Holešov Appeal group draws support from young and old alike as thousands protest
Virtually ignored by much of the Czech-language press, a group calling themselves the Holešov Appeal burst onto the scene as thousands of protesters took to the streets in major cities March 15.
“It is part of what some of us have been saying for a long time,” political analyst Jiří Pehe said. “People are frustrated, and unfortunately the government is not paying much attention. They keep introducing reforms that they are not explaining.”
In a show of force, thousands gathered on Wenceslas Square March 15. While police estimated the crowd at 2,500 people, it appeared to be at least twice as big. Marchers proceeded to shut down a major highway as the crowd passed over the Nusle Bridge en route to the Czech Television headquarters in Pankrác. Perhaps most unique in the group is its ability to appeal to disparate parts of society while tapping into commonly held frustrations.
“I fundamentally disagree with almost everything the government does,” said an 80-year-old pensioner from Prague who gave his name as Mr. Veselý. “This government is a disgrace. Everything this country had has been continuously robbed over the past 20 years, and now we have nothing. I learned about this demonstration through the Internet, since there is nothing on TV these days.”
A similar march in Brno drew 4,000 people, and 1,500 people turned out in Ostrava. Protests also took place in Hradec Králové and elsewhere.
“We can see with our own eyes how corruption is being swept under the carpet, and they are laughing in our faces,” said Jana Poláčková, a 36-year-old economist at the demonstration. “Nobody is ever punished. When politicians leave government, they leave with unbelievable properties. We know everything they have is stolen.”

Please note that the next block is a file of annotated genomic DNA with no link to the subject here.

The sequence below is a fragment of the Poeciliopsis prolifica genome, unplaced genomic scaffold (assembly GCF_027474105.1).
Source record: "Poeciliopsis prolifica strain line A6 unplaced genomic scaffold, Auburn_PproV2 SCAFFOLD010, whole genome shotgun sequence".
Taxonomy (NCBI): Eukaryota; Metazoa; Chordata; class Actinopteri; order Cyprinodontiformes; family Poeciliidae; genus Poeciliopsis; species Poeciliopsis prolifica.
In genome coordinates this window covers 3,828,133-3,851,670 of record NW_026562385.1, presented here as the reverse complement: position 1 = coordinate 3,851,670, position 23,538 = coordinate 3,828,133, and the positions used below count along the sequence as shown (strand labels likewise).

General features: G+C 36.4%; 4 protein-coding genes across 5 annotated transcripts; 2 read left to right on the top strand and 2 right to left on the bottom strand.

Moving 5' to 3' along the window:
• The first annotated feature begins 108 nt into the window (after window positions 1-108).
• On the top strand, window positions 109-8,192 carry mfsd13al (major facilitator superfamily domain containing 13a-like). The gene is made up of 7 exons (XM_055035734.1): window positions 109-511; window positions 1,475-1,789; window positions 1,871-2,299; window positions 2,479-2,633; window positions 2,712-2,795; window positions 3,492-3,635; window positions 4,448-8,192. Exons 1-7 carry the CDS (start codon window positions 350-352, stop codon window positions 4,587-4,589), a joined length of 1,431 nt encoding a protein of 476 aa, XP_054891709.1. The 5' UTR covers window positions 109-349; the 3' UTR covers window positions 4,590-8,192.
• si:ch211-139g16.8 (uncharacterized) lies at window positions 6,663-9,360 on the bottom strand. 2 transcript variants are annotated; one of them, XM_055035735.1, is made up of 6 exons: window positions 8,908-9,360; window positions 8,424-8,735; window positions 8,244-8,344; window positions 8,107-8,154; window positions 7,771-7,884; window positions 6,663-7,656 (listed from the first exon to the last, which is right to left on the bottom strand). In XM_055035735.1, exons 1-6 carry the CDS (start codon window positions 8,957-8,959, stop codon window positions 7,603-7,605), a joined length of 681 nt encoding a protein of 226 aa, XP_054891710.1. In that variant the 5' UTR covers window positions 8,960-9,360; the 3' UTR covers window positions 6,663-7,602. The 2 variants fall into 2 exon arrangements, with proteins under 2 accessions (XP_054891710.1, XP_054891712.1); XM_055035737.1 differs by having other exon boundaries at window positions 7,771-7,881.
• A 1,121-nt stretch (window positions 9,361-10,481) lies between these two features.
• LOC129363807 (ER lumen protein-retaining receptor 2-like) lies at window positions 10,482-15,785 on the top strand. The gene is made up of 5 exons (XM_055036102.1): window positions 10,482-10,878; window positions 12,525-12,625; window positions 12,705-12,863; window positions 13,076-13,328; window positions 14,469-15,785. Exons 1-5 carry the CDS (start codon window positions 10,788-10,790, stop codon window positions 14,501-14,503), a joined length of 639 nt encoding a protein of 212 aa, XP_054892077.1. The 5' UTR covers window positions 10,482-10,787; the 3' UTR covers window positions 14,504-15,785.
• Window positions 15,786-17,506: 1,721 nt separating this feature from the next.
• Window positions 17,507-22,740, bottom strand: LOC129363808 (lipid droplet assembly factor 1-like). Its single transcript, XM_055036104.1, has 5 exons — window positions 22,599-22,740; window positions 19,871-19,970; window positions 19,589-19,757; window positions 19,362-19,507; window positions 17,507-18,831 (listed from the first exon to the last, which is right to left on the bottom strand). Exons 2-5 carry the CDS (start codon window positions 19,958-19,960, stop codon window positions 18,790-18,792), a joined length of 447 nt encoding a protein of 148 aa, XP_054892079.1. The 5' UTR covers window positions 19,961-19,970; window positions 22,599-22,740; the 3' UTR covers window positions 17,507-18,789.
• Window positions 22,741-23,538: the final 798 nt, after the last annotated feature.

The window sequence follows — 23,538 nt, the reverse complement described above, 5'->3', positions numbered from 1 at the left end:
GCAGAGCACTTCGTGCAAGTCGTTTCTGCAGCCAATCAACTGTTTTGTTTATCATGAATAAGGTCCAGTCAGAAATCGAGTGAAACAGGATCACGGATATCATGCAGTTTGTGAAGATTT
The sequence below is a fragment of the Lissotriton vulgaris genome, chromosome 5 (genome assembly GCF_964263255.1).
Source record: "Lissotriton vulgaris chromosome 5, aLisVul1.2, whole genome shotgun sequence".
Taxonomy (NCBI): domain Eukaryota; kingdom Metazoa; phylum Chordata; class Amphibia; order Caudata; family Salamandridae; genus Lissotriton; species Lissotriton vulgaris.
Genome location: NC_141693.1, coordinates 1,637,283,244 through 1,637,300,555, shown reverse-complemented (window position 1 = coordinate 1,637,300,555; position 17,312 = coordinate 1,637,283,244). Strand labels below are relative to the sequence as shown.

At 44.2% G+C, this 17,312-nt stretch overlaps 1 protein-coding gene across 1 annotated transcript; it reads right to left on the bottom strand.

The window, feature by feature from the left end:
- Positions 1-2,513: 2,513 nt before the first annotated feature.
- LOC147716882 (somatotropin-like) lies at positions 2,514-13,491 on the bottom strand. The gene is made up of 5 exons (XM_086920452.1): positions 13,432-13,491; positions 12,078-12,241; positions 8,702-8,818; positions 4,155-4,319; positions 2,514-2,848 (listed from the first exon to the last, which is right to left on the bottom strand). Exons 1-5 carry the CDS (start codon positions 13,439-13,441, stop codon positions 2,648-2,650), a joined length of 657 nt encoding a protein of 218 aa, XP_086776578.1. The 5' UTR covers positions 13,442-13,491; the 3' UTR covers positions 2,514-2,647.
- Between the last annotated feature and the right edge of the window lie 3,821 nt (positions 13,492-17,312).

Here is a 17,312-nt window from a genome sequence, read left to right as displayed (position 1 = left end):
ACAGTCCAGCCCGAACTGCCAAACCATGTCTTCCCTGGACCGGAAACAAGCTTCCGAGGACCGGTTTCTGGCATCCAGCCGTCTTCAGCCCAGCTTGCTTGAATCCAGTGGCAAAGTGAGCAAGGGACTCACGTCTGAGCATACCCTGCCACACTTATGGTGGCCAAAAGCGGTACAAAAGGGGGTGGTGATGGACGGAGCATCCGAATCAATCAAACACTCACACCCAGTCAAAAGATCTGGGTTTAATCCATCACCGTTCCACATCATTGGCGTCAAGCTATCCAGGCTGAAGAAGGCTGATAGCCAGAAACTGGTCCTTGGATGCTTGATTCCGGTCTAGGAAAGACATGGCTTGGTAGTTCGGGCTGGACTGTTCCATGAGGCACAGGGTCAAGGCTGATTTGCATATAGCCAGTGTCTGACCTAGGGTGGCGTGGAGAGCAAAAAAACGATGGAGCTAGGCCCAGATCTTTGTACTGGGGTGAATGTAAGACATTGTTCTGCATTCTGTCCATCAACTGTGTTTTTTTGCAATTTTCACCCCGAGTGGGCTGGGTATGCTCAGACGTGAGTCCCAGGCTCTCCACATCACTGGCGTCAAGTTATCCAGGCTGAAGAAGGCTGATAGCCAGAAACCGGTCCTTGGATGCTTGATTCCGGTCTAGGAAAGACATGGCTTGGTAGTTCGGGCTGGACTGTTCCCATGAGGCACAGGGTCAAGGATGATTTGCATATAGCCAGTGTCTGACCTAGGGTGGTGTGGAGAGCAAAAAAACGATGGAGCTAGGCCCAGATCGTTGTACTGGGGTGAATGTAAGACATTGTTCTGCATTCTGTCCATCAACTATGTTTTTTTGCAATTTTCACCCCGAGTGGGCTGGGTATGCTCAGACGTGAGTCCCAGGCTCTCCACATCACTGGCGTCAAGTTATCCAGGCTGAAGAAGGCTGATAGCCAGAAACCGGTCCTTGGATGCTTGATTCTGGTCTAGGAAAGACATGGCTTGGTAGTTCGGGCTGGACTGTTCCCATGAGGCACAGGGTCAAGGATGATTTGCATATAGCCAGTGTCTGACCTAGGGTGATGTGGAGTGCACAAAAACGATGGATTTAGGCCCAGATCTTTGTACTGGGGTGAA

Amid calls of “Demise” (“Resign”) directed at the government, media generally, and state-owned broadcaster Czech Television in particular, came under intense criticism. Among protesters there was a commonly held belief that the media would underreport the turnout at the protest, if they would report it at all. Indeed, none of the major daily newspapers had the protest on its front page the following day.
“There is a serious disconnect between the street and what the media report,” Pehe said. “The media in the Czech Republic has been dominated by right-wingers. They are not very well disposed to protests and tend to downplay them. It wasn’t a coincidence the crowd marched to Czech Television.”
While traditional media outlets did not anticipate the turnout March 15, the loosely affiliated leadership of the Holešov Appeal was able to communicate with people via social networking, paper flyers and even vans with loudspeakers that announced the protests in housing estates. The movement seems to have particularly strong roots in south Moravia and draws on both young people and pensioners who fear their benefits are being cut.
“In the beginning, we simply addressed people by e-mail, summarizing our goals,” said Slávek Popelka, a communist-era dissident and a Holešov Appeal organizer. “I am experienced in this for ages, so I had a contact list in my computer with thousands of e-mail addresses.”
“The demonstrations were organized with minimal resources of 200,000 Kč for the whole campaign, but most of the country now knows about us,” he added.